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Broken wrist

(127 Posts)
Mildred Thu 04-Aug-16 10:09:20

Playing football with my grandson yesterday I slipped and broke my wrist. It is now in a plaster and I am going to the fracture clinic tomorrow to make sure it is correctly aligned the fact that I have an appointment so quickly makes me think it isn't. I might need an operation to set it. I am asking for tips on coping with a broken right arm also tips for any operation which hopefully I won't need but if I do. I am lucky as do not live alone.

Gagagran Thu 04-Aug-16 10:13:44

Don't assume that you will need an operation Mildred. They always ask you to attend the fracture clinic the day after you have the plaster on any break. They check for any swelling or undue pain which might indicate a misaligned repair.

Should you need one though they will give you an informative leaflet which is very useful. Good luck and hope you soon mend! flowers

Greyduster Thu 04-Aug-16 10:24:43

Gosh, the things we do to ourselves in the name of grandparenting! I'm so sorry to hear about your wrist, mildred and I hope it won't take long to heal. I have lost count of the number of slips, falls, sprains, bruises and unhappy landings DH and I have sustained in the course of looking after GS - some of them "sports injuries", but many just trying to stop him from hurting himself and getting hurt ourselves in the process! They should come with a health warning, bless them! I took GS and his friend to the local playing field on Tuesday afternoon and promised DH I wouldn't join in. I lied! grin. Wishing you a swift recovery flowers

Mildred Thu 04-Aug-16 10:26:17

Thank you I am hoping it will be unnecessary too. But remember when my children were born my husband seemed to bring everything in but the kitchen sink. Nurses reckon 6 weeks, which does seems bearable. Starting to make lists at least I have the iPad.

dramatictessa Thu 04-Aug-16 10:37:22

I broke my shoulder 8 weeks ago and they told me exactly what they've told you -appointment the next day at the fracture clinic, might need an op, will take 6 weeks for the break to heal. I didn't need an op, though as it was a bad break (2 fractures, one on the humerus, the other on the greater tuberose, which I'd never heard of before! ). I was referred to physio after 3 weeks and am doing the exercises religiously. Oh, and taking painkillers regularly to ensure it can move as easily as possible It's still pretty painful, but more achey than sharp pains. I have to work on getting full mobility back as my exercise of choice is swimming! A friend has broken both her wrists (not at the same time!) and it didn't take get very long to recover fully. Have a brew andcupcakeandflowers, best to lay off thewine for a month or so couple of days.

dramatictessa Thu 04-Aug-16 10:38:03

Tuberosity, not tuberose!

Charleygirl Thu 04-Aug-16 10:40:43

Gagagran is correct re return to # clinic within 48 hours of injury. Good luck.

Luckygirl Thu 04-Aug-16 11:27:05

I have broken lots of bits and always there was a next day fracture clinic appointment after the treatment in A&E, so do not read gloom and doom into that.

I had my right elbow wired and pinned once and was in plaster for over 3 months - from wrist to shoulder. What a blooming palaver that was - but I was young and more adaptable. Still can't do my bra up round the back!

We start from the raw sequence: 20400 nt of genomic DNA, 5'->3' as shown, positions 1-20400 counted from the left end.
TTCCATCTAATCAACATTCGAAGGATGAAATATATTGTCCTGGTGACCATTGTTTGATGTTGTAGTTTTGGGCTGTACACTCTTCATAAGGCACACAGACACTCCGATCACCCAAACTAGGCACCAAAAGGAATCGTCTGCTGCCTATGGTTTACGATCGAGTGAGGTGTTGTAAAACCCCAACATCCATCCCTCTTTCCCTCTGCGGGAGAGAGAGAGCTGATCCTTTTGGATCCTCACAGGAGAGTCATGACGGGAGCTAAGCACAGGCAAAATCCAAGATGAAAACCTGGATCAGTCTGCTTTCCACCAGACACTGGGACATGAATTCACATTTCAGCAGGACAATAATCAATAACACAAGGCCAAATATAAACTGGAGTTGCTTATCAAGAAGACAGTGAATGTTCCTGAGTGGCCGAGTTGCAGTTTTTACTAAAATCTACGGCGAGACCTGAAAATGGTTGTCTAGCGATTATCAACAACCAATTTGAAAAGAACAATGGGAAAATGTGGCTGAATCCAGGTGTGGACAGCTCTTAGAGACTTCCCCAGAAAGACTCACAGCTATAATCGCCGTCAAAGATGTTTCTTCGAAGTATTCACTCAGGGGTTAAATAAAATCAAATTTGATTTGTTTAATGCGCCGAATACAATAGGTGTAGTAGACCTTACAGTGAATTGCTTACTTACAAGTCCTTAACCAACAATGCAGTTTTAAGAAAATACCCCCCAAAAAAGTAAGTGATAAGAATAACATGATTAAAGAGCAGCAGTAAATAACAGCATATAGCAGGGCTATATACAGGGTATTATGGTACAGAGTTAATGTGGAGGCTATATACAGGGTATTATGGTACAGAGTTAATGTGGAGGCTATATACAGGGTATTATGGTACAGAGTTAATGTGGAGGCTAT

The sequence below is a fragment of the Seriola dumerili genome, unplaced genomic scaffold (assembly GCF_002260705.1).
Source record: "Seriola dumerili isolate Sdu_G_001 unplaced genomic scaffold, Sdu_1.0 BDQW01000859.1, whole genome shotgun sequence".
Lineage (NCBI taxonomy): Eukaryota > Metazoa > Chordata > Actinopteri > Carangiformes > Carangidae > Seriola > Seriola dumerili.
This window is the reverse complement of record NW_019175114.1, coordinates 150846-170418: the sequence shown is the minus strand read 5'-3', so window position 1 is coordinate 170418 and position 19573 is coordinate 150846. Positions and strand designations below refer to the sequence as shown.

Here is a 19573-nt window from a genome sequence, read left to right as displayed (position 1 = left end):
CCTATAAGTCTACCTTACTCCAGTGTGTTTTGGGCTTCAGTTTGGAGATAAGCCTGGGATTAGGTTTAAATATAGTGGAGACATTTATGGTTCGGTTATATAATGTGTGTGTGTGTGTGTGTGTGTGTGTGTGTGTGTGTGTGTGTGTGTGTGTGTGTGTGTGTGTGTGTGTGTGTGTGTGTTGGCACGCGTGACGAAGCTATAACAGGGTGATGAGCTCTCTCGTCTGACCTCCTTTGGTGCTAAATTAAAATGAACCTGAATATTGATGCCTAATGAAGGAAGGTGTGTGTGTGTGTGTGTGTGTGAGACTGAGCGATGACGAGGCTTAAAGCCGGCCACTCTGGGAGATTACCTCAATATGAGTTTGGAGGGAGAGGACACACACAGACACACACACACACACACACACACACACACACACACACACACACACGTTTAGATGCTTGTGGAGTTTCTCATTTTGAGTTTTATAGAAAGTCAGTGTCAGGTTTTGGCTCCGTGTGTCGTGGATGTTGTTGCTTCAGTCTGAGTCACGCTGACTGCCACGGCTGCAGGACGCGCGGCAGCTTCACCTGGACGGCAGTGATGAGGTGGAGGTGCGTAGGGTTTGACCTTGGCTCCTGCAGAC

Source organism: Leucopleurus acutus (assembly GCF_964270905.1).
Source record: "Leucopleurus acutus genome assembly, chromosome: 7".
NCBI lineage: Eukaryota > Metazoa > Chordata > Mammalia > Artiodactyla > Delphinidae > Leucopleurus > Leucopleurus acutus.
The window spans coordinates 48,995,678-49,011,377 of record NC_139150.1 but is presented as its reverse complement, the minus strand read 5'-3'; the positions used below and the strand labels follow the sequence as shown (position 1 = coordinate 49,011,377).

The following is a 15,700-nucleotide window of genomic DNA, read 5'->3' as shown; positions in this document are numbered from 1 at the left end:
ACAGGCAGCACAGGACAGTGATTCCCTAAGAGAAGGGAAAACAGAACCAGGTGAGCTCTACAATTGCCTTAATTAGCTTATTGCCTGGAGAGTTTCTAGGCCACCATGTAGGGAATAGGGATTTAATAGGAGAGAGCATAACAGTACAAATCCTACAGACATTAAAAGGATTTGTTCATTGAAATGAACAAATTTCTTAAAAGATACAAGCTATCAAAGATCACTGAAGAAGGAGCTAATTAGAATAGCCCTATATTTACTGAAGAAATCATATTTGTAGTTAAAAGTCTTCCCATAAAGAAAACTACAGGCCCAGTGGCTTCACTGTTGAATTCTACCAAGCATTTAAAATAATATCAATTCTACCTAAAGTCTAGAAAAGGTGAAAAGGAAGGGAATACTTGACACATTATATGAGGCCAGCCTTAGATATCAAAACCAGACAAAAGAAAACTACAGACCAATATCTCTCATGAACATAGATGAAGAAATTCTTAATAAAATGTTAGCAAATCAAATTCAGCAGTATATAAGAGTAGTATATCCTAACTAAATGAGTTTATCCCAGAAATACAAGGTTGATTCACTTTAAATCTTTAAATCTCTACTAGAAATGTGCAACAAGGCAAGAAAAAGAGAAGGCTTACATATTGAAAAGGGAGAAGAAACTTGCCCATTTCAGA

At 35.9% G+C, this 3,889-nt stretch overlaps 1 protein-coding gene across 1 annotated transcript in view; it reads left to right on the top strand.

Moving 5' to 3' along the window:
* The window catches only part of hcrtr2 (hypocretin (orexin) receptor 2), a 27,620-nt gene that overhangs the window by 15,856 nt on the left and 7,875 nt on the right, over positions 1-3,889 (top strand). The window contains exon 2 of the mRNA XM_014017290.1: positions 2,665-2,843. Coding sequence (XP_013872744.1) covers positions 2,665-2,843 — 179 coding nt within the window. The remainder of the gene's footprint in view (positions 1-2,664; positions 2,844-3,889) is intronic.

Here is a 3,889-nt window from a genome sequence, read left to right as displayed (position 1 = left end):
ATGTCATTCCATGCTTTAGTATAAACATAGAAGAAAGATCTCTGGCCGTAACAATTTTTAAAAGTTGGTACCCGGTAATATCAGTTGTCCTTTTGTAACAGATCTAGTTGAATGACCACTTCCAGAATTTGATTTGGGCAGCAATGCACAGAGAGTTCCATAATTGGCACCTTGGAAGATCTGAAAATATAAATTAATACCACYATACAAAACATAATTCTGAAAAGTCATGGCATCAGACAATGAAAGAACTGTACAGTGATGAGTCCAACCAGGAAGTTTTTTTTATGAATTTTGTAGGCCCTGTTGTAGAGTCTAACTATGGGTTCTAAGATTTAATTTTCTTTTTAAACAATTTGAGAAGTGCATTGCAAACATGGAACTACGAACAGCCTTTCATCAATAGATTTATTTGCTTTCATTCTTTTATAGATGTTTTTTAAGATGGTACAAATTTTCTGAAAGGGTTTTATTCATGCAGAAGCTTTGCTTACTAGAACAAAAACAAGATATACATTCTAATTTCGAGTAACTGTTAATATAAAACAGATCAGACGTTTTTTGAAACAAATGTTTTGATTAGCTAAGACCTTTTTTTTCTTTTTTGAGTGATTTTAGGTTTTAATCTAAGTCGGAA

Nelliemoser Thu 04-Aug-16 12:38:02

mildred What a nuisance for you. I started chasing 3yr old DGS1 around the garden when he stayed with me. He had a lovely time but my back complained loudly for the next week.
We do have to remember our frailties these days.

Mildred Thu 04-Aug-16 15:57:41

Many thanks for the kind words and reassurances, dramatictessa you know me so well, bright side is I have to have a blood test, to check cholesterol, so I can get that done next weekwink. Just feel old did it at my brother's as well, so annoyed with myself for ruining the afternoon. Daughter just been down with grandchildren, she is upset too as her Dad told her about them stretching my arm to get the bones back into place. I didn't tell her because I knew she would be upset. Also going to get a manicure as I won't be gardening for a while, hair will have to be done at the hairdresser and I will need a pedicure too.

hildajenniJ Thu 04-Aug-16 16:22:42

I broke my left wrist falling from standing when it was icy outside my front gate. I went to fracture clinic about two days later. I had smashed a small bone and needed an operation to stabilise it. They put in three external fixaters. I was in plaster for seven weeks. What fun I had trying to do everything one handed, washing my hair was the best! Then showering. I managed by wrapping the plaster in cling film and plastic bags. It didn't get wet once.๐Ÿ˜‡๐Ÿ˜‡

Mildred Thu 04-Aug-16 16:43:16

How are you now hildajenniJ? Did it affect your confidence?

durhamjen Thu 04-Aug-16 20:49:39

I broke my right wrist on 8th July.
Went to A&E that night and had it reduced and plastered.
Went back the next day and was told it had been misaligned, so went in the next week to have it done again, with a k-wire put in.
The op you stay awake for. They put an anaesthetic block in your shoulder, so you cannot feel your arm. You can watch the wire going in on the screen.

I went back on 20th July to have another xray, and a new plastercast.
Went yesterday to have the wires removed, but was told it was too soon, so have to go back on 17th August to have that done, and hopefully no more casts, so the surgeon said.